Josef Kallo is researching electro-chemical systems like fuel cells and batteries at the German Aerospace Center (DLR). When asked about a possible timeframe for electric planes, he guessed it would take 20 years.
Electric planes, Kallo explains, can only attain 60 percent of the range of their petroleum-powered counterparts. Electric aircraft would therefore be best for regional travels that cover distances from 155 miles (250 km) to 1,200 miles (2,000 km).
The DLR is hard at work constructing several prototypes like the HY4 project. The German research center will spend the next 10 to 15 years developing and testing new models.
Based on the progress of his organization, Kallo believes electric flight is technologically possible. All it would need is sufficient investment by interested parties. (Related: Battery-powered commercial jetliners could eliminate jet fuel entirely, making air travel vastly less expensive.)
The typical electric plane would be an "air bus." A single vehicle could accommodate 10 to 40 passengers and will stage out of a small hub.
Compared to normal airfields and airports, these e-plane hubs can be built much closer to cities. Electric planes make little noise and can use short runways that take up less space.
Passengers could use an app to book seats on an air bus. This convenient method of aerial commuting could be used on its own or in combination with a train.
E-planes are perfect for rural areas with poor public transportation. A trip that lasts three hours aboard a high-speed train could be cut down to less than 45 minutes by taking an air bus.
Furthermore, they do not require massive investments in infrastructure. Automobiles need highways and trains need railroad tracks. These roads will have to go through all sorts of terrain as well.
In comparison, an airfield for electric planes is small, cheap, and easy to build. Countries like China and India would be able to connect large regions through a network of air bus hubs.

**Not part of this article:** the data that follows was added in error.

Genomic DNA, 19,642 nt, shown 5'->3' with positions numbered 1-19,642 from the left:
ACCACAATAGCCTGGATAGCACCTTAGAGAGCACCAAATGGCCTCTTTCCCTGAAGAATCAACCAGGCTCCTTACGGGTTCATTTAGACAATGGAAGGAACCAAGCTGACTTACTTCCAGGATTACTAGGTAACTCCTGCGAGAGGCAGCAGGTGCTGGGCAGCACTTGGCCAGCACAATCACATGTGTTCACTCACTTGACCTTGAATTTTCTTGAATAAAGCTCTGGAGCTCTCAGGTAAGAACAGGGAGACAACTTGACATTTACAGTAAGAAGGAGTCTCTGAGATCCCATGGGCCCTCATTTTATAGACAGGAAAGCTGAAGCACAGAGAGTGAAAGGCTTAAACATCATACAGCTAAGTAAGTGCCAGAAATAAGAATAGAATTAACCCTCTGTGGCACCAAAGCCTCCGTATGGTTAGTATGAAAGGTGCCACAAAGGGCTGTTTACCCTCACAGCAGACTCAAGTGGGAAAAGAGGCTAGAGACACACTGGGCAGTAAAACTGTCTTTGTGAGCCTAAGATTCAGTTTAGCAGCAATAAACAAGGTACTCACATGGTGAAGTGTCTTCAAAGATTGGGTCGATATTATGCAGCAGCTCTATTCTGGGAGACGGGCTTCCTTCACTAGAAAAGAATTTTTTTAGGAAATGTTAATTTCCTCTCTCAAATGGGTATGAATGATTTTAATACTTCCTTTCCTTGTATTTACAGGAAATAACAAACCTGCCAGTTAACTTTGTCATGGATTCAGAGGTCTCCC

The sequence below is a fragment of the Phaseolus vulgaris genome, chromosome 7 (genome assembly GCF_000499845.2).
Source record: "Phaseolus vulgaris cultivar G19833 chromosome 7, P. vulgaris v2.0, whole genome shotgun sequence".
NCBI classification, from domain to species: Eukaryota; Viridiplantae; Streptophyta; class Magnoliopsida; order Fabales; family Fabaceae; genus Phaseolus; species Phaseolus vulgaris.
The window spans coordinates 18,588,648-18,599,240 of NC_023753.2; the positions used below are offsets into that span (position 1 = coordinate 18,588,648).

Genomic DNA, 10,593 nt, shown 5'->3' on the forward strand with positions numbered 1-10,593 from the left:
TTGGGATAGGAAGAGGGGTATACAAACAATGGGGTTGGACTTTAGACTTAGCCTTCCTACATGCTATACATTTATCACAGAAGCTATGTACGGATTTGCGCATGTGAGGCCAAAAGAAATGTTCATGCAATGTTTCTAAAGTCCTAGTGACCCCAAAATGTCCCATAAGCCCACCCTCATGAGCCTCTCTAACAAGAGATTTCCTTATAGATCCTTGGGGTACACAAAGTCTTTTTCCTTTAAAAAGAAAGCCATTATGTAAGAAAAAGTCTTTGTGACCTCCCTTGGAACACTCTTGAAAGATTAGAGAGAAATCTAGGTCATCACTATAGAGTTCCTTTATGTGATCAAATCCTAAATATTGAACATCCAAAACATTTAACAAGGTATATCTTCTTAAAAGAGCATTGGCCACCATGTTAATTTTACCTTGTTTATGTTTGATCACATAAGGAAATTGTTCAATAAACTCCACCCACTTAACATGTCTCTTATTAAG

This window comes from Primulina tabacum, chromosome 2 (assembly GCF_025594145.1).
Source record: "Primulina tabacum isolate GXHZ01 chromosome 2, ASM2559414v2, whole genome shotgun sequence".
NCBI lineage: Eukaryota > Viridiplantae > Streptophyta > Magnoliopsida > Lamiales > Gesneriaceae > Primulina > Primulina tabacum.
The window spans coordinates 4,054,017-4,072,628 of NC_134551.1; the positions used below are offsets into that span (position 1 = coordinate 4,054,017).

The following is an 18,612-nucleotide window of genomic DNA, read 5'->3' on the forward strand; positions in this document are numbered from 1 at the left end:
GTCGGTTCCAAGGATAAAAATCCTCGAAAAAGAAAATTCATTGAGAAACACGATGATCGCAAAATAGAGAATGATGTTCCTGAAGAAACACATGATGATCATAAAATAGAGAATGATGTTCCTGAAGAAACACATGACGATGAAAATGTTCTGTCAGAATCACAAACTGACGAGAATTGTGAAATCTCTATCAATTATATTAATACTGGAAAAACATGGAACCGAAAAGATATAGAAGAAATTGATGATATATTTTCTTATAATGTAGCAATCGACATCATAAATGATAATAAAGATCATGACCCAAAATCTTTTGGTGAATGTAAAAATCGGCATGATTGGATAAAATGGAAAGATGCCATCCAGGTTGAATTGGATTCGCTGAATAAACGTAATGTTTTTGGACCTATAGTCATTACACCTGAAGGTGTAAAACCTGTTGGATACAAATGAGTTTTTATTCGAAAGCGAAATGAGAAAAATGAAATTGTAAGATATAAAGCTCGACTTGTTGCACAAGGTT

Kallo also predicts the emergence of huge cities whose towering buildings, confined spaces, and congested streets would hamper ground vehicles. Electric planes would be able to link together different parts of these sprawling urban areas.
What electric planes give up in terms of range, they gain back in energy efficiency. Kallo says air buses will enjoy 10 percent better efficiency than fuel-powered planes.
E-planes can also have electric engines that do not rely on a single power source. The ability to be powered by more than one source – be it a fuel cell-powered battery or an external generator – makes the overall design more versatile.
Fuel cells are also cleaner than most energy sources. They do not generate benzene, carbon dioxide, nitrous oxide, and air pollution particles. While any effect of their contrails will require further study, it can be said that e-planes are much cleaner.
However, electric planes would only be environment-friendly if they used renewable energy sources. Kallo says the German energy market is designed to provide enough energy to meet current needs, so new capacity will be needed.
However, Italian, Spanish, and American experience with solar and wind energy have shown that the two technologies can provide more than enough hydrogen for fuel cell aircraft.
Keep track of ongoing technological progress on electric planes and other vehicles at FutureTech.news.